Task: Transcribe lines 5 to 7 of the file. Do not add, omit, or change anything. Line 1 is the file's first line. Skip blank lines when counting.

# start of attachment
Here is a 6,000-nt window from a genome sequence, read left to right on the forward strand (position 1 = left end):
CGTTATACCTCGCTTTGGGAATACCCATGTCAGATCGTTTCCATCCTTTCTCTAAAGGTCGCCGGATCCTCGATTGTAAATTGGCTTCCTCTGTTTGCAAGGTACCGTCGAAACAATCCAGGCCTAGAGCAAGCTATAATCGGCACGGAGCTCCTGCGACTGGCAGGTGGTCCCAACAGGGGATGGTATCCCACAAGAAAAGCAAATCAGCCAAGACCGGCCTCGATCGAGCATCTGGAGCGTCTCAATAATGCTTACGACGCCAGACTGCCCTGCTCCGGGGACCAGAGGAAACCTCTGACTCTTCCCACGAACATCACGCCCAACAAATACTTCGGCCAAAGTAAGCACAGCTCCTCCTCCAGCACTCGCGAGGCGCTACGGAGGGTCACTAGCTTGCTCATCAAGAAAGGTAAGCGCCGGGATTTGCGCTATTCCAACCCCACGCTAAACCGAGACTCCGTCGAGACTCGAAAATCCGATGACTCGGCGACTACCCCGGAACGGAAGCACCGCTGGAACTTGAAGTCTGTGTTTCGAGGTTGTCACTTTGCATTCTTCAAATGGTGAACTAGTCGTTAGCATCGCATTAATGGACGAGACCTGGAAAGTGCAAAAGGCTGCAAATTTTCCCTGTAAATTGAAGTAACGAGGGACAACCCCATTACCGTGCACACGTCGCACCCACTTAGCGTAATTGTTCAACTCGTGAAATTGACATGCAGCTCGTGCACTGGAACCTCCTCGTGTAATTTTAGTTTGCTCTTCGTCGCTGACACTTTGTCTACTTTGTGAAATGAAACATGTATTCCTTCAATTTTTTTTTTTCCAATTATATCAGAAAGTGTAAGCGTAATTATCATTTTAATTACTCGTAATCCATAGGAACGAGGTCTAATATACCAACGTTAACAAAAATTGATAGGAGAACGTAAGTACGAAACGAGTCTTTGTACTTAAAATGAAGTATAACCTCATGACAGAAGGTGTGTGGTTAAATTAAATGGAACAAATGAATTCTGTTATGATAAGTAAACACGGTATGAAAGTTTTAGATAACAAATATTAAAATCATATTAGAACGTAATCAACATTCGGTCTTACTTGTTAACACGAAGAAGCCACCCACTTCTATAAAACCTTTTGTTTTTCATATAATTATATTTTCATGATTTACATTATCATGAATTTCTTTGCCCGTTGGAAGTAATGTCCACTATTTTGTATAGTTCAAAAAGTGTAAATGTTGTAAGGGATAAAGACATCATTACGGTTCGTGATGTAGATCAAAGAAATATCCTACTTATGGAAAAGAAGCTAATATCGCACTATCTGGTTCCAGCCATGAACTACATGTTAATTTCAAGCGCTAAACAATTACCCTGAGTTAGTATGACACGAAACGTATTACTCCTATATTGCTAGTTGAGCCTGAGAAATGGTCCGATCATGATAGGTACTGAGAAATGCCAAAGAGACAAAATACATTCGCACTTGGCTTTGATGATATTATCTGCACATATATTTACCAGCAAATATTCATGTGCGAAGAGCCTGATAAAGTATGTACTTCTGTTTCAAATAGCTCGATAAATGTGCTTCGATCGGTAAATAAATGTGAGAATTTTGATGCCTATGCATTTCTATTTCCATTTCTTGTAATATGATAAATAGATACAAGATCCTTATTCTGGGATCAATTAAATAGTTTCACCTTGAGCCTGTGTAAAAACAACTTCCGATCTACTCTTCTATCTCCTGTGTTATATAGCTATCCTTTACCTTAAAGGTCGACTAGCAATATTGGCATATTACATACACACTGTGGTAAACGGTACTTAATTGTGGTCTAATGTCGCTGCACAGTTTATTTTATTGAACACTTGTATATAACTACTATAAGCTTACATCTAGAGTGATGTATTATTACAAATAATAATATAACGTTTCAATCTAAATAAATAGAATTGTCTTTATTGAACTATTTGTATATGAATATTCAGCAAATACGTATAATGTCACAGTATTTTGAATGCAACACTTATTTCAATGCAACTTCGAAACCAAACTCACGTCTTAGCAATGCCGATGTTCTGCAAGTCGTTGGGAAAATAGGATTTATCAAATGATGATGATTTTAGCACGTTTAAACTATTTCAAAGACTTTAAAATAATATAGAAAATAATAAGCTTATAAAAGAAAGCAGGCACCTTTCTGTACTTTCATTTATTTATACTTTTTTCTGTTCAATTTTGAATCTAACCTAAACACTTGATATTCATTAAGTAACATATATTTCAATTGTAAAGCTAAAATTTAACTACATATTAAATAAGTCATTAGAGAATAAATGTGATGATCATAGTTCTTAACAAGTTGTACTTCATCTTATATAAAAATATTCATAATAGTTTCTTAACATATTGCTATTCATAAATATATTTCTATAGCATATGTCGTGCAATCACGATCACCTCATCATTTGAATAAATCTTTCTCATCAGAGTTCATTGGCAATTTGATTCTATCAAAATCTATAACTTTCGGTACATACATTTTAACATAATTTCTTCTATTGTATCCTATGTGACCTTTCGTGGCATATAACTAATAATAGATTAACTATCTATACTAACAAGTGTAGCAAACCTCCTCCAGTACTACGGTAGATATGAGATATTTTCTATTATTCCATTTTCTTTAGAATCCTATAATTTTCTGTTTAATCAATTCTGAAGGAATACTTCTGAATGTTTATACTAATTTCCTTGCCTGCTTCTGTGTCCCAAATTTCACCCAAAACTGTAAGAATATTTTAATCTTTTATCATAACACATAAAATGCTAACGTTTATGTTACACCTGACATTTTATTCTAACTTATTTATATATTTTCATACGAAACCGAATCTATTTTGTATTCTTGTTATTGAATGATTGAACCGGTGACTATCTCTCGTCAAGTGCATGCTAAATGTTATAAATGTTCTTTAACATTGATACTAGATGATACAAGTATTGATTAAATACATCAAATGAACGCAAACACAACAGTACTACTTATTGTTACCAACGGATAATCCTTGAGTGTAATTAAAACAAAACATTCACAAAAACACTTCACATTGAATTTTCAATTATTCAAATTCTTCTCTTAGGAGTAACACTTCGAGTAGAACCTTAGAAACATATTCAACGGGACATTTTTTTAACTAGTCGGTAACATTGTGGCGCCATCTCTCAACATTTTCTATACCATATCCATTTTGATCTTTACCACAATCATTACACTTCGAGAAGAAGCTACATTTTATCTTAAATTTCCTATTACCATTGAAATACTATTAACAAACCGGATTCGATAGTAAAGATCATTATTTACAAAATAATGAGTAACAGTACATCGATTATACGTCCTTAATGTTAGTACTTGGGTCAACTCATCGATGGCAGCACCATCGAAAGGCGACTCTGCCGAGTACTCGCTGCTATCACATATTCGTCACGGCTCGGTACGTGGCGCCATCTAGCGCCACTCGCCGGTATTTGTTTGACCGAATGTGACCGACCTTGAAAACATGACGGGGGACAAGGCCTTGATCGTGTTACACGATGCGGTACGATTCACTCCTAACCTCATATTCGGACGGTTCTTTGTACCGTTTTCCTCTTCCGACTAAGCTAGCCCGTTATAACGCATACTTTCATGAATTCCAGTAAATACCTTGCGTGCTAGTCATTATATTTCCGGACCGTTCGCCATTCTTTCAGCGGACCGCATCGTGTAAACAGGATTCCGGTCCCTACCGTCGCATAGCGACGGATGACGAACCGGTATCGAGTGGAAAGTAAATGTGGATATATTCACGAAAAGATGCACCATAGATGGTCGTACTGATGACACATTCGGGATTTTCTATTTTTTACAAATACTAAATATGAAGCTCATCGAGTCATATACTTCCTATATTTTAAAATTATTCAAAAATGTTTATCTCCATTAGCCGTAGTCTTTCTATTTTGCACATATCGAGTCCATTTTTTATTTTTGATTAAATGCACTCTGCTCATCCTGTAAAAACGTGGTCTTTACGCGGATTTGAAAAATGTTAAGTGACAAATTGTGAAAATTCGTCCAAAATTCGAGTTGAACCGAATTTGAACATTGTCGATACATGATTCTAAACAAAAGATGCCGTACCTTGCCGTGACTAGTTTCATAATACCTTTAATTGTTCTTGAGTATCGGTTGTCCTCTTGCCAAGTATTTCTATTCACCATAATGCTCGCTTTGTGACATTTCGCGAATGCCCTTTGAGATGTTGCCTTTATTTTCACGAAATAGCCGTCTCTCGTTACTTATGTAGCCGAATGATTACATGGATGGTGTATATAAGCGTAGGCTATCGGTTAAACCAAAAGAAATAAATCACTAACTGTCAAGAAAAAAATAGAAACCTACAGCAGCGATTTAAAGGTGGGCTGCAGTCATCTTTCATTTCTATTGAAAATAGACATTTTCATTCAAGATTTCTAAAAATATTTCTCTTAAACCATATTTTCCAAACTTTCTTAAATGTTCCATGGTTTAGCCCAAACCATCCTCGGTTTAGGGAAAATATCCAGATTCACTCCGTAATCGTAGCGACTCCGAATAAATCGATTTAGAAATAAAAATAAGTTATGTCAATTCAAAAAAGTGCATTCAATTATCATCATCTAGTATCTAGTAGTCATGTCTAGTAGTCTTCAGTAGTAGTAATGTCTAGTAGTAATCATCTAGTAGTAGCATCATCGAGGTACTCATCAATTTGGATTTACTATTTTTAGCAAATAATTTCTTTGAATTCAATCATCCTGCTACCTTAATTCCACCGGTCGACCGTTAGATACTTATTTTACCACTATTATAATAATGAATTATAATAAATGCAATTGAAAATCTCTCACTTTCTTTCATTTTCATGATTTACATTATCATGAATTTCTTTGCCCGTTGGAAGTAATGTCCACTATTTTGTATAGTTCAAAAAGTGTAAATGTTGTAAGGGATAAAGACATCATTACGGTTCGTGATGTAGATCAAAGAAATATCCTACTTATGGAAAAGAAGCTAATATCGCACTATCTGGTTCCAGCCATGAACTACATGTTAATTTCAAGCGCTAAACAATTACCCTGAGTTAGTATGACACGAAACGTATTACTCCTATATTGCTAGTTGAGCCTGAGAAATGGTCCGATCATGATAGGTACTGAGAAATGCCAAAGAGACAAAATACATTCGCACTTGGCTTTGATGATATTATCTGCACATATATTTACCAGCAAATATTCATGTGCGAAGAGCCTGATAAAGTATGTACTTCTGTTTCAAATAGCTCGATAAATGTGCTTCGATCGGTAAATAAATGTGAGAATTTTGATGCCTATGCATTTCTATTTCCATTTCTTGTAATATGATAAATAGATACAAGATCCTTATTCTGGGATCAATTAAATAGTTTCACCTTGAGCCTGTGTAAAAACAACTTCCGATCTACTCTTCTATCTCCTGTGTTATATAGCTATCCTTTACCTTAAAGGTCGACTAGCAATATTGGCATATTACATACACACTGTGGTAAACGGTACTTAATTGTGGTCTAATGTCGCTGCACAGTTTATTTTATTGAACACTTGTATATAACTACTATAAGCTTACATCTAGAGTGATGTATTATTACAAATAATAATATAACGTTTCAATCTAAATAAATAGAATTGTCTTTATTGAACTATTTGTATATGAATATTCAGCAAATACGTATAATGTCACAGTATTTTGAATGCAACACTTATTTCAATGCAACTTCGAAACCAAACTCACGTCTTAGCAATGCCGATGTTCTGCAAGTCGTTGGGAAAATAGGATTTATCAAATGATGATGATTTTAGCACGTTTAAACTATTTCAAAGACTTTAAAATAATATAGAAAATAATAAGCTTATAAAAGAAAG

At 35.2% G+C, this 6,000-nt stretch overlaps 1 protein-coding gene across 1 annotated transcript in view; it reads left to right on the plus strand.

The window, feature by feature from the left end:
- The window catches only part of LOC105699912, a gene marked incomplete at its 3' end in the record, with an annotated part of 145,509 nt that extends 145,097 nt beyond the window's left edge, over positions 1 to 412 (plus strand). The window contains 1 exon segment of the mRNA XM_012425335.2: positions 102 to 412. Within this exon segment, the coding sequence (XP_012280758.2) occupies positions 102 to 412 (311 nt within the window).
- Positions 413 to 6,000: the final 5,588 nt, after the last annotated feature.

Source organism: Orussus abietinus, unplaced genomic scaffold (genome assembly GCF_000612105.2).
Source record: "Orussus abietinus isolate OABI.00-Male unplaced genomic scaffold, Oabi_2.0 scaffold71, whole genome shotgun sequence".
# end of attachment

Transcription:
- The window catches only part of LOC105699912, a gene marked incomplete at its 3' end in the record, with an annotated part of 145,509 nt that extends 145,097 nt beyond the window's left edge, over positions 1 to 412 (plus strand). The window contains 1 exon segment of the mRNA XM_012425335.2: positions 102 to 412. Within this exon segment, the coding sequence (XP_012280758.2) occupies positions 102 to 412 (311 nt within the window).
- Positions 413 to 6,000: the final 5,588 nt, after the last annotated feature.

Source organism: Orussus abietinus, unplaced genomic scaffold (genome assembly GCF_000612105.2).